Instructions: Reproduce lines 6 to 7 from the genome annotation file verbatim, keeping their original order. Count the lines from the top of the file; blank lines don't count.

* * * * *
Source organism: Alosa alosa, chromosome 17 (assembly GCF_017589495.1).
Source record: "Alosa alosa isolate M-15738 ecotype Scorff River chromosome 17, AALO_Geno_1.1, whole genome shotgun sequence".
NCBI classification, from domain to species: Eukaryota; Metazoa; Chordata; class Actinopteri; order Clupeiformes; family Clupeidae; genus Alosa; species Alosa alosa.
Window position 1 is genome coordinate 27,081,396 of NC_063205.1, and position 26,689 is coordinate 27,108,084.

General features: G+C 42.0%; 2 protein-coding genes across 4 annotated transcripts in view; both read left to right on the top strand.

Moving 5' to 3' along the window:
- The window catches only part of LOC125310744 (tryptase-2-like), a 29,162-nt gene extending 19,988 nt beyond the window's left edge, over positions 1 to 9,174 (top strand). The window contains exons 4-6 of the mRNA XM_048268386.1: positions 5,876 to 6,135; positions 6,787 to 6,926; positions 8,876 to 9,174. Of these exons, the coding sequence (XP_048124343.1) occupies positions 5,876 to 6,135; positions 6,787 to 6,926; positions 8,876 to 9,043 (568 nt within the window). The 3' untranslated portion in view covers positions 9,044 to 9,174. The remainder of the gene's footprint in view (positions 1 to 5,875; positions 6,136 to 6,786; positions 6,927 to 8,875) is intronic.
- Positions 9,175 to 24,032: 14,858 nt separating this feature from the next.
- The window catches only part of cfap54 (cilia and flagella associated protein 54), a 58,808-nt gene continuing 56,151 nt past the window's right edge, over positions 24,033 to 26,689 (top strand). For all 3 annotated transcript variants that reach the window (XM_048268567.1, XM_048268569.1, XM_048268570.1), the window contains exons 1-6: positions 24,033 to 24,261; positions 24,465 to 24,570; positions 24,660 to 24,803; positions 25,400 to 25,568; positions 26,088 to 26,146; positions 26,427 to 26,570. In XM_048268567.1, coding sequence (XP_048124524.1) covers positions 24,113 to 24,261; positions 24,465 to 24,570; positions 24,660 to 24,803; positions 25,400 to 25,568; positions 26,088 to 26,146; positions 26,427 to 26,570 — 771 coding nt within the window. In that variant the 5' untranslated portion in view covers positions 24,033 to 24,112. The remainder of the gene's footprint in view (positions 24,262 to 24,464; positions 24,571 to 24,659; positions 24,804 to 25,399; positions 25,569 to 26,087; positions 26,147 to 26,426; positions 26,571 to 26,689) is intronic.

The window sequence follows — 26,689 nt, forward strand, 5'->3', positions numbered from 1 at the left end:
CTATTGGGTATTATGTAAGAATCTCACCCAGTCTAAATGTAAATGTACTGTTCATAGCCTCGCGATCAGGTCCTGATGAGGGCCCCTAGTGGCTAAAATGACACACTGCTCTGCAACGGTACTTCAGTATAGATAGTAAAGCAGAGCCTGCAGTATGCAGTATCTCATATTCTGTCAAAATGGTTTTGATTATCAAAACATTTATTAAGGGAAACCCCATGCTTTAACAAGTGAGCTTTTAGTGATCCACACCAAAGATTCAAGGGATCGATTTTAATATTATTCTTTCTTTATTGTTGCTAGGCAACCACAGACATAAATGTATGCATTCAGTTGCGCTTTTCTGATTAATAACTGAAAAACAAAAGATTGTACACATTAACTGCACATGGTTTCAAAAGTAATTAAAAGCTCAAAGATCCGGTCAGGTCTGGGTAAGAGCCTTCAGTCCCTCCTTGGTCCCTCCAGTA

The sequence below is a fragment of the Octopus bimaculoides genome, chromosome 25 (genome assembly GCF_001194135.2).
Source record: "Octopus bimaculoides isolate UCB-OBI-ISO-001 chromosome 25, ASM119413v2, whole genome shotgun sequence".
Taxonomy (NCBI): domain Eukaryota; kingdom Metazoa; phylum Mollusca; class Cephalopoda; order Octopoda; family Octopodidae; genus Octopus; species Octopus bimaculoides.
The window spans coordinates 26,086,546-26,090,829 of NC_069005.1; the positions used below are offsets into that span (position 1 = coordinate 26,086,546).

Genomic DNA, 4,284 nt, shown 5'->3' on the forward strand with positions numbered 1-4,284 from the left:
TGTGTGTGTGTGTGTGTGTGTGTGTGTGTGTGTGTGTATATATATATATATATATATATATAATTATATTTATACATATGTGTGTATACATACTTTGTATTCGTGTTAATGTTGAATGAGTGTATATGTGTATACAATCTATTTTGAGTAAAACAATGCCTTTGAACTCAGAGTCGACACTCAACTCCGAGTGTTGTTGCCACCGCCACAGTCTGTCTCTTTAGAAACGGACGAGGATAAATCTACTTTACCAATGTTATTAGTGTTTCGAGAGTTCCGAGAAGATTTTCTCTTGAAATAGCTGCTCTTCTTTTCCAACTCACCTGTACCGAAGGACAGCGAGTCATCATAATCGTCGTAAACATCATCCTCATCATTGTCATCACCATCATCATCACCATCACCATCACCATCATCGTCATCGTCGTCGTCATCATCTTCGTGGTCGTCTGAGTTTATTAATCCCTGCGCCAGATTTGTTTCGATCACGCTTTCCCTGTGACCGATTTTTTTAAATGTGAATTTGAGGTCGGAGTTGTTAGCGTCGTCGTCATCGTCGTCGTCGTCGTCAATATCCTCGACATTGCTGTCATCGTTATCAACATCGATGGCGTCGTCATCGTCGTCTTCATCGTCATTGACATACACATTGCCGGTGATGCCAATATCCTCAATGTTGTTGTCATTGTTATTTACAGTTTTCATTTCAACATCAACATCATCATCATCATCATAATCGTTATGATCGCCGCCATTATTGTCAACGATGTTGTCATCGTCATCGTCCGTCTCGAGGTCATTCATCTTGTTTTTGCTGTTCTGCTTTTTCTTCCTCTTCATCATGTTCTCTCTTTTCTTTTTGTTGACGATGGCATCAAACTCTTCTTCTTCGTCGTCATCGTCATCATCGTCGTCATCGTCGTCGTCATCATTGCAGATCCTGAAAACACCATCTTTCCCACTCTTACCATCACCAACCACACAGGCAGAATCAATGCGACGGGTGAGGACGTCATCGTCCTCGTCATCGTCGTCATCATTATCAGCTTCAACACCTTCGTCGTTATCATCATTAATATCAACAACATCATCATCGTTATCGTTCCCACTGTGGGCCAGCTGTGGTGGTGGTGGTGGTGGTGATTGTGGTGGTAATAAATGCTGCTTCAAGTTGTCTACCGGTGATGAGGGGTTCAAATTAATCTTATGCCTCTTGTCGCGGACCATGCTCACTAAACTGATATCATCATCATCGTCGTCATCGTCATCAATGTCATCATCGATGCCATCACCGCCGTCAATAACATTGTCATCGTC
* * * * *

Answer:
Moving 5' to 3' along the window:
- The window catches only part of LOC125310744 (tryptase-2-like), a 29,162-nt gene extending 19,988 nt beyond the window's left edge, over positions 1 to 9,174 (top strand). The window contains exons 4-6 of the mRNA XM_048268386.1: positions 5,876 to 6,135; positions 6,787 to 6,926; positions 8,876 to 9,174. Of these exons, the coding sequence (XP_048124343.1) occupies positions 5,876 to 6,135; positions 6,787 to 6,926; positions 8,876 to 9,043 (568 nt within the window). The 3' untranslated portion in view covers positions 9,044 to 9,174. The remainder of the gene's footprint in view (positions 1 to 5,875; positions 6,136 to 6,786; positions 6,927 to 8,875) is intronic.